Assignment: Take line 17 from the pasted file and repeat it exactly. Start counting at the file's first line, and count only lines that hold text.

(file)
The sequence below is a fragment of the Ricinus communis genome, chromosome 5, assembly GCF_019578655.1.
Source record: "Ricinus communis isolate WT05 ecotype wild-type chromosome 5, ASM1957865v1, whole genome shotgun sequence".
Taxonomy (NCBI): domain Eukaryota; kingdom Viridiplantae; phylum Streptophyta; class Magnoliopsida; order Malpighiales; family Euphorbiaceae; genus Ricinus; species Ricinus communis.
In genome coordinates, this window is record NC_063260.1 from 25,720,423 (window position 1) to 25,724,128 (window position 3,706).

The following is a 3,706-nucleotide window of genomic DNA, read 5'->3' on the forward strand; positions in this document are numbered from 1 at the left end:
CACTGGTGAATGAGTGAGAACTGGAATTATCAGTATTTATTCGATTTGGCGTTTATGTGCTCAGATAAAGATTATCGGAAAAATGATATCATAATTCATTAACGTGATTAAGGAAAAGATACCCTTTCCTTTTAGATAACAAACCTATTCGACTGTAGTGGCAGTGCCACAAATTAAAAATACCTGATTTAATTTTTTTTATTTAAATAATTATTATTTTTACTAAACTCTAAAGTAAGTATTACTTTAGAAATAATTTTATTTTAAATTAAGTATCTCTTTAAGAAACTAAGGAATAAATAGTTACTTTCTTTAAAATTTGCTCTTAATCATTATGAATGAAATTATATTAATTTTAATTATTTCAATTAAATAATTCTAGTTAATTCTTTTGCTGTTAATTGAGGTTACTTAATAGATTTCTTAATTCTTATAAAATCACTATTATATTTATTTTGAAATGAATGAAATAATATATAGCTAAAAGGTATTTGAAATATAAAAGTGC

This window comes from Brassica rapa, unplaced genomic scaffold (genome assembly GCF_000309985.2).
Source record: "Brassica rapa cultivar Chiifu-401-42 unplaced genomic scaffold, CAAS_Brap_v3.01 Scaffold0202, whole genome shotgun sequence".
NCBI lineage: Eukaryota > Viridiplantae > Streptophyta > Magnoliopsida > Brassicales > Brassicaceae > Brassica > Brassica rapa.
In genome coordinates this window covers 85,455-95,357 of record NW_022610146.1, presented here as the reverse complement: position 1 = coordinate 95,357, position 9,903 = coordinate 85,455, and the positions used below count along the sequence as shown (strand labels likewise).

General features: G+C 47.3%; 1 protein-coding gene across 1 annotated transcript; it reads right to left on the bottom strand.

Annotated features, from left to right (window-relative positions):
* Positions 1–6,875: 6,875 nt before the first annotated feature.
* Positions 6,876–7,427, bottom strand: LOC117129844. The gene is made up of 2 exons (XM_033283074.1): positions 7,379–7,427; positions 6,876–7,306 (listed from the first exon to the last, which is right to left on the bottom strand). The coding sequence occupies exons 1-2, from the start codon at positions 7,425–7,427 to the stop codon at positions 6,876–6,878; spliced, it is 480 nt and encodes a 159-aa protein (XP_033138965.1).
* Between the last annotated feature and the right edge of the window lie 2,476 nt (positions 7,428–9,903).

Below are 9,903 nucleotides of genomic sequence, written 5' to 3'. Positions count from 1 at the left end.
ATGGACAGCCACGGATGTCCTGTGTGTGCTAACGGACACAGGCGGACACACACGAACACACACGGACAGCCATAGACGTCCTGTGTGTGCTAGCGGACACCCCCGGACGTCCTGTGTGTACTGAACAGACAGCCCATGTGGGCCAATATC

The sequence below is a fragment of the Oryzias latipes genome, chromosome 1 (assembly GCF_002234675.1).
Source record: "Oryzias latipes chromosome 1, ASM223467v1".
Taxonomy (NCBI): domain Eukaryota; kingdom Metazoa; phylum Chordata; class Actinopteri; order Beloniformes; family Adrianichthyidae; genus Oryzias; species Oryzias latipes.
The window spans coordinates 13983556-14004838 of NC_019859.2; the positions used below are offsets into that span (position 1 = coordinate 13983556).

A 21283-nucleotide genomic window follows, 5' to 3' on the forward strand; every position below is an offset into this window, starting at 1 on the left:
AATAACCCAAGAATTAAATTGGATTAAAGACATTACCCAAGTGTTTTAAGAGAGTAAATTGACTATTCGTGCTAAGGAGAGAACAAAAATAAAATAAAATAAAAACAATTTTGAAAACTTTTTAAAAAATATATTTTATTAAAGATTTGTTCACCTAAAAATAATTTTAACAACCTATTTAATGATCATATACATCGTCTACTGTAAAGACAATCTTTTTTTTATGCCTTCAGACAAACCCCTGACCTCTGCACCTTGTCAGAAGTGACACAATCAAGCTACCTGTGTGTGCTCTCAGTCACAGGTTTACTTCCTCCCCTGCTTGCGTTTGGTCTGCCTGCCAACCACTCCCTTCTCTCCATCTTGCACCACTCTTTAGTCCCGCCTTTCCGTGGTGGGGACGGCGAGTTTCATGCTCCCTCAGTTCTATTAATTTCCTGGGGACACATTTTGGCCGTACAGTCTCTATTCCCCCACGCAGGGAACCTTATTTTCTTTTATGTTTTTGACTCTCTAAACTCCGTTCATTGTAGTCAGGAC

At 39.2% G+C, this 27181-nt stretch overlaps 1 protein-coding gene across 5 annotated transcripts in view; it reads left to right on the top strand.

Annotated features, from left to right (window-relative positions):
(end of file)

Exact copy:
ATGGACAGCCACGGATGTCCTGTGTGTGCTAACGGACACAGGCGGACACACACGAACACACACGGACAGCCATAGACGTCCTGTGTGTGCTAGCGGACACCCCCGGACGTCCTGTGTGTACTGAACAGACAGCCCATGTGGGCCAATATC